Abdul Razaaq Yaqoubi, Kunduz police chief, told Reuters troops fired at a car with two people inside.
German armed forces confirmed only that NATO-led troops had shot two locals, killing one, after a car acted suspiciously on the approach to a temporary checkpoint. The barrier had been set up because of a suicide attack warning.
"Despite hand signals and warning shots, the car didn't stop and instead sped towards the checkpoint. Given the escalation, soldiers then opened fire with small arms," the German Federal Armed Forces said in a statement.
Both NATO and the German Armed forces declined to confirm the nationality of the troops that opened fire.
The Kunduz area is patrolled mainly by NATO's 4,000-strong German contingent which is barred by Berlin from operating in combat areas further south.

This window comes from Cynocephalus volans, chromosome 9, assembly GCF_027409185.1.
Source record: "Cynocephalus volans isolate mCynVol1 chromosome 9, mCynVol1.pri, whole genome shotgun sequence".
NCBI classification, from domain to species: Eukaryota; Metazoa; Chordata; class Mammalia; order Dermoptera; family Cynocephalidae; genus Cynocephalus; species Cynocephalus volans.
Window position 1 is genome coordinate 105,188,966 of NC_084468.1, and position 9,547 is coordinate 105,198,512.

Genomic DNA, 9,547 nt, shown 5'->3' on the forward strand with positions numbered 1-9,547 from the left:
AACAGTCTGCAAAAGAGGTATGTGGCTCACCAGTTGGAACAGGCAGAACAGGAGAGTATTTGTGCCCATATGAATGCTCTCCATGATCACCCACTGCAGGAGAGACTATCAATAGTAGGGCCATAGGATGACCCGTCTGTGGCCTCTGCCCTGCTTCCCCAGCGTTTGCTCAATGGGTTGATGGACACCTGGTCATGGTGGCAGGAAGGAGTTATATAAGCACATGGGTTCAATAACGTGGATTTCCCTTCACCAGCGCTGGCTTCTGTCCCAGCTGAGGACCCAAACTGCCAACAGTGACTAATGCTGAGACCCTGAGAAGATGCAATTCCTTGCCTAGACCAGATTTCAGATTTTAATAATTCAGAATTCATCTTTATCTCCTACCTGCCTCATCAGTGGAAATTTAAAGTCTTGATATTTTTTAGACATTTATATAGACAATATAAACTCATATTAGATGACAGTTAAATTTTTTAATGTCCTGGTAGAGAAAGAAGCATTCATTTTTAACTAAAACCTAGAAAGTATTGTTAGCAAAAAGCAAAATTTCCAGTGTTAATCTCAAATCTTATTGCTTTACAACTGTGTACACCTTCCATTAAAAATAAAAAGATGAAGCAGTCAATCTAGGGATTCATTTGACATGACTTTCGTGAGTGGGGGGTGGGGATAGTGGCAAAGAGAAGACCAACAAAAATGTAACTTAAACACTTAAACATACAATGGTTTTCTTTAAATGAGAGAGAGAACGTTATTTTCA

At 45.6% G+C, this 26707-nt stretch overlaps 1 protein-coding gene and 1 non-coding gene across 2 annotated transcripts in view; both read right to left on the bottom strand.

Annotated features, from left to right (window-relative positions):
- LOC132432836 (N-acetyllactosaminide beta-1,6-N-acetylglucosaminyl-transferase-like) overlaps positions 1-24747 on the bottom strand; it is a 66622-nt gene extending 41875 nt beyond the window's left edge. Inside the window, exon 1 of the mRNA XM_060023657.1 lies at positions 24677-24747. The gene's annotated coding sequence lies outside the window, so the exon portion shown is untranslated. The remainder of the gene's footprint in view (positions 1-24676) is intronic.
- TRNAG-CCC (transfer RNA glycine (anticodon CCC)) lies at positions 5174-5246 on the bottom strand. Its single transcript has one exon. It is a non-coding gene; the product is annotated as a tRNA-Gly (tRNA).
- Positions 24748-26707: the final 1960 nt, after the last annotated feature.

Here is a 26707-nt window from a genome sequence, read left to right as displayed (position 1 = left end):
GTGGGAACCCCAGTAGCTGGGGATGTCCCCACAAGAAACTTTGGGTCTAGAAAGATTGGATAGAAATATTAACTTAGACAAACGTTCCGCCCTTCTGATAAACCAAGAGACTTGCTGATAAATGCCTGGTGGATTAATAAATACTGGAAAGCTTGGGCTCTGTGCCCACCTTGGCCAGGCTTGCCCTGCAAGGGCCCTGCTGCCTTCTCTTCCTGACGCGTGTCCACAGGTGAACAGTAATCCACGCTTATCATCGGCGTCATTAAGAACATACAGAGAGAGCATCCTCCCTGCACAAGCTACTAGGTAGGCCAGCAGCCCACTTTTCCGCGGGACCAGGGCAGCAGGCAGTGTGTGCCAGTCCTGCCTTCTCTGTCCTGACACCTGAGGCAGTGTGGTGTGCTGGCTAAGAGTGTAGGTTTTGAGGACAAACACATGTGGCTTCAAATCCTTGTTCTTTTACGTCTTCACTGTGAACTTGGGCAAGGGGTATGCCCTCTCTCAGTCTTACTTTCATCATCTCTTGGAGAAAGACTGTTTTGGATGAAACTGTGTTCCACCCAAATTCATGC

The region was mostly peaceful for years after the 2001 ouster of the Taliban by U.S.-backed Afghan forces, but a fierce campaign by insurgents to reclaim the territory has given the German troops a tough new challenge more recently.
A storm over Germany's presence there erupted in November after a German-ordered air strike near Kunduz killed scores of civilians. The Afghan government said 30 non-combatants died, as well as 69 Taliban fighters.
The attack cost the chief of the armed forces and a minister their jobs, sparking a parliamentary inquiry that also threatens current Defence Minister Karl-Theodor zu Guttenberg.
A poll earlier this month by ARD television showed 71 percent of Germans want Chancellor Angela Merkel to pull her soldiers out of Afghanistan as fast as possible -- the highest recorded in the monthly survey. (Additional reporting by Paul Carrell in Berlin, writing by Emma Graham-Harrison in Kabul; Editing by Charles Dick)
- Reuters - Thomson Reuters Foundation
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